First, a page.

Way back in June, I came to Barcelona, with the wide-eyed hope of an Ohio State Fair beauty queen first arriving in Hollywood. I’m going to make it here! But… No need to flip back to that post; here’s an extract.
…“First thing I noticed: it is hot, humid and crowded. The streets are always crowded. Tourists and locals all pushing past each other in an ancient game of “who knocked over grandma”. If you’re wondering who did knock over grandma, it is likely to be another grandma, texting while riding a standup electric scooter. Feeling adventurous? Play the advanced game of “spot the pickpocket”. Aren’t crowds fun?”…
Now I’m back for two weeks in September. It is 20F cooler. They are half as many people. Pickpockets are going hungry. OK, electric scooters are still a problem. They are like bullets: you’ll never hear the one that gets you.
Barcelona is much nicer when I can explore the city without fear of being trampled. I visited the Barcelona Cathedral, the Museo Picasso and the Museo de la Xocolata, to name a few. No crowds.
Being free to explore the tiny streets of Barcelona is a good reason to avoid the high season. I stayed in the “Al Born” neighborhood this time. It’s filled with tiny shops, and by “tiny” I mean “had very little in them.” Rent must be cheap. Shops sold NBA jerseys, or sun glasses, or custom wedding dresses, or paintings, or ear rings, or cupcakes… Graffiti, by actual artists, have become tourist stops. Squares are lined with a few restaurants and lots of tiny, bedroom-sized cocktail bars, not one of them big enough to be an economic threat to the other. Oh, and a bar for cereal killers!
The Cathedral of the Holy Cross and Saint Eulalia, aka Barcelona Cathedral was, well, a cathedral. Just another 14th Century Gothic cathedral with lots of stonework in need of constant upkeep. Maybe I’m becoming jaded? On-line trolls scream (in all caps, the way the kids do nowadays) that admission is “OVER PRICED,” but how many stone masons do trolls have to pay? I note the cracks and water stains, scaffolding and tarps, and toss in a few euros in the construction fund donation box. Every little bit helps! I would hate for them to have to slap on corporate sponsors like NPR… This confession brought to you by the good folks at Memorex. Is it real or is it Memorex…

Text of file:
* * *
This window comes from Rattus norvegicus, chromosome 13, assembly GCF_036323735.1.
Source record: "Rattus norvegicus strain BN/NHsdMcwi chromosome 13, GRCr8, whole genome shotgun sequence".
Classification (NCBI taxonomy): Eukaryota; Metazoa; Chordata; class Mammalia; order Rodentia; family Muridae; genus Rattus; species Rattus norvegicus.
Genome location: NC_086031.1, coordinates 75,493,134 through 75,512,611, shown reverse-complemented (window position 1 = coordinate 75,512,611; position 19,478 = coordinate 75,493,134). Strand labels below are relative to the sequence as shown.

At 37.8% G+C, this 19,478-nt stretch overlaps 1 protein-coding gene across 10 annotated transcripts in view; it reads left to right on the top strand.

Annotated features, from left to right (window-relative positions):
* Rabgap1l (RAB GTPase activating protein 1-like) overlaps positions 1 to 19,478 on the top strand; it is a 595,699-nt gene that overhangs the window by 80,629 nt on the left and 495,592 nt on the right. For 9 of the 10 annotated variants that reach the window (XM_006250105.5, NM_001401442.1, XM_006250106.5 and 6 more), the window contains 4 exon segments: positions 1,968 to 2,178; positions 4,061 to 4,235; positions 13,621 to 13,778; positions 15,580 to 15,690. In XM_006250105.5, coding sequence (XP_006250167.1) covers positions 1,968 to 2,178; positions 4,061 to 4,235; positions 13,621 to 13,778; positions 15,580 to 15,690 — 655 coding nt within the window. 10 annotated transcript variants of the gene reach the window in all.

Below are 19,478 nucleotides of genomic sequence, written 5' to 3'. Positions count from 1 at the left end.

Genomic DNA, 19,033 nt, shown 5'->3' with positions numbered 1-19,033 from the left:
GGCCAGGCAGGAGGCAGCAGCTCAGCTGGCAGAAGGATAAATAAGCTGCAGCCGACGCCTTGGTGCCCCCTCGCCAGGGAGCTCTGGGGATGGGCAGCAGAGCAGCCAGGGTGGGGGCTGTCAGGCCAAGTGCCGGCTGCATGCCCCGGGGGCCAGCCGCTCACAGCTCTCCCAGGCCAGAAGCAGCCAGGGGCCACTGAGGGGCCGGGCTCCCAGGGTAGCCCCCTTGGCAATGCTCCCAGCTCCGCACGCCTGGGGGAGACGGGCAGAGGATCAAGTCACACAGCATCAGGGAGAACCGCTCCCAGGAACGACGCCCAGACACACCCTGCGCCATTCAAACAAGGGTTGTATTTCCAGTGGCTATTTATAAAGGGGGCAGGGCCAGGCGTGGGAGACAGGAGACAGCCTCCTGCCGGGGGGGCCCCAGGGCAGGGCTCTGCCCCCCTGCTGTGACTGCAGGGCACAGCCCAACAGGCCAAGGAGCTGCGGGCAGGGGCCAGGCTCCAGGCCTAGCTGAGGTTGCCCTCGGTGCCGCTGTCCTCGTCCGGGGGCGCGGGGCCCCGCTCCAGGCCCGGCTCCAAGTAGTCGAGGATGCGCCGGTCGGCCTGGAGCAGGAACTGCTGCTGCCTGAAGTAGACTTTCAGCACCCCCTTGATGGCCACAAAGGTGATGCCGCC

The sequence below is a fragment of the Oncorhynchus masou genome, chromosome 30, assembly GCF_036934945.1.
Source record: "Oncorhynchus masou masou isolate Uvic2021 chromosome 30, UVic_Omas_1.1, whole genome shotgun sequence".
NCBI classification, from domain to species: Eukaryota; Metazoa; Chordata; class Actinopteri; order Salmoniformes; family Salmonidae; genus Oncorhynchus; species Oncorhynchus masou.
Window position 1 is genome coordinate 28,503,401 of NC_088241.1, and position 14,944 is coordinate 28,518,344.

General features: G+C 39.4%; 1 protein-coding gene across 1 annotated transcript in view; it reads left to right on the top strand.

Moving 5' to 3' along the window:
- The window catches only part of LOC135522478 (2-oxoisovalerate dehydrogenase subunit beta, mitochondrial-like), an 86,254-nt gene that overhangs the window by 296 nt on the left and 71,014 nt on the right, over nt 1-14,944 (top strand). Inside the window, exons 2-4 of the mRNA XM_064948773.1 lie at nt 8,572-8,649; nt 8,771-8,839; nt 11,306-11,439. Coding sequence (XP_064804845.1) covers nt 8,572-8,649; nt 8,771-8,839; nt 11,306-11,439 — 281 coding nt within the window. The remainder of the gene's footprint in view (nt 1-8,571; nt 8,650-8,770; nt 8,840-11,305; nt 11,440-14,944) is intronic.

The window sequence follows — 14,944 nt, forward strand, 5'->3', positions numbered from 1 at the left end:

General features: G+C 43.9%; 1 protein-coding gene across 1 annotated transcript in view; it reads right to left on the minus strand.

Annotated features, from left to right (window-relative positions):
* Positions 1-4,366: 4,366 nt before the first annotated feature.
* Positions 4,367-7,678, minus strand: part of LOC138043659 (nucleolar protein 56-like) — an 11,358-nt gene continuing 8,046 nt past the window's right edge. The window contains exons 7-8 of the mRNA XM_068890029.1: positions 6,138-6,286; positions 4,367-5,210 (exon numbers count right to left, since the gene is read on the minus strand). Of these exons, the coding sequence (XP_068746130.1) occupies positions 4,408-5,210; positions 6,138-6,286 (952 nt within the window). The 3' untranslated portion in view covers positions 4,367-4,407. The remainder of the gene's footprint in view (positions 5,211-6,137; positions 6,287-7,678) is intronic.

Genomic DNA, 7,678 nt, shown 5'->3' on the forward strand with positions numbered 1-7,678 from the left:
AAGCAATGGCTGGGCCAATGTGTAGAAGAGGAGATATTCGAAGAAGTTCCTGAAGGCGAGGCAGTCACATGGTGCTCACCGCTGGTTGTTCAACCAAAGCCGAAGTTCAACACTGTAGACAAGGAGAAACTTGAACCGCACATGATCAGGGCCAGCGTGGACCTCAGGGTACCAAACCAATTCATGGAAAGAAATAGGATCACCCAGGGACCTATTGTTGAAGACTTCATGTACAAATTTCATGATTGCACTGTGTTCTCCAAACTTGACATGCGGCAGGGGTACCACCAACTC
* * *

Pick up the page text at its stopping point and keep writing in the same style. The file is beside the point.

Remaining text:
The Museo Picasso, or Picasso Museum for you homebodies, had a large collection of the artists early works. Sorry, homebodies… Pablo Picasso (1881-1973). The museum had a lot of everything. Paintings by the 14-year-old Picasso. Etchings, sketches, bowls and tiles. And, I swear, a couple bits of rag where he wiped off his brushes; but I am no expert. If you are into Pablo, it is interesting to the evolution of a piece, from early sketches to multiple versions of the work, to the one you might remember from the ART 101 class you slept through.
The Museo de la Xocolata is a must see, because, well, it’s the Chocolate Museum! A bit of origin myth (murdered princess, Gods, that sort of thing), a lot of history (Spanish Galleons loaded with Cocoa Beans, more princesses, a dude named Nestlé, that sort of thing), a few old pieces of equipment, three films (refer back to origin myth and history), and lots of chocolate sculptures (in glass cases, so no nibbling). Oh, and your ticket, wait for it, is a chocolate bar wrapper. You can eat the chocolate bar/ticket AFTER the tour. They probably got tired of wiping off sticky fingerprints, and made an ‘AFTER’ rule. Ok, maybe it’s not a “must see,” but it is still chocolate!
I stayed in an Airbnb that was an old workspace, converted to an old live-work space, being used as an Airbnb. I was a bit worried about a bed in a loft, but it wasn’t much different than living in a camper van (down by the river). Know when to duck your head. Use only one pan when cooking. Put in park when you get out to take a picture.
Off to the airport! Time to leave the Schengen Region, as I can only stay for 90 days out of 180 days without a Visa. (You remember that June 14th, 1985, agreement signed 1985 in Schengen, Luxembourg, leading to the abolition of inter-European boarder controls.) Anyway, I’d been in Spain for 84 days. Don’t push my luck—leave a few days in case a flight transits an airport in the Schengen Region. Walk to the bus stop. Bus to the airport. Trip the metal detector with the RFID shield sleave on my passport. Not exactly a dangerous weapon. Probably more metal on a stick of Watermelon Juicy Fruit gum, but… huh, maybe that’s why they wrap gum in paper nowadays. Catch a flight to Vienna, Austria, and onwards to Sofia, Bulgaria. And then…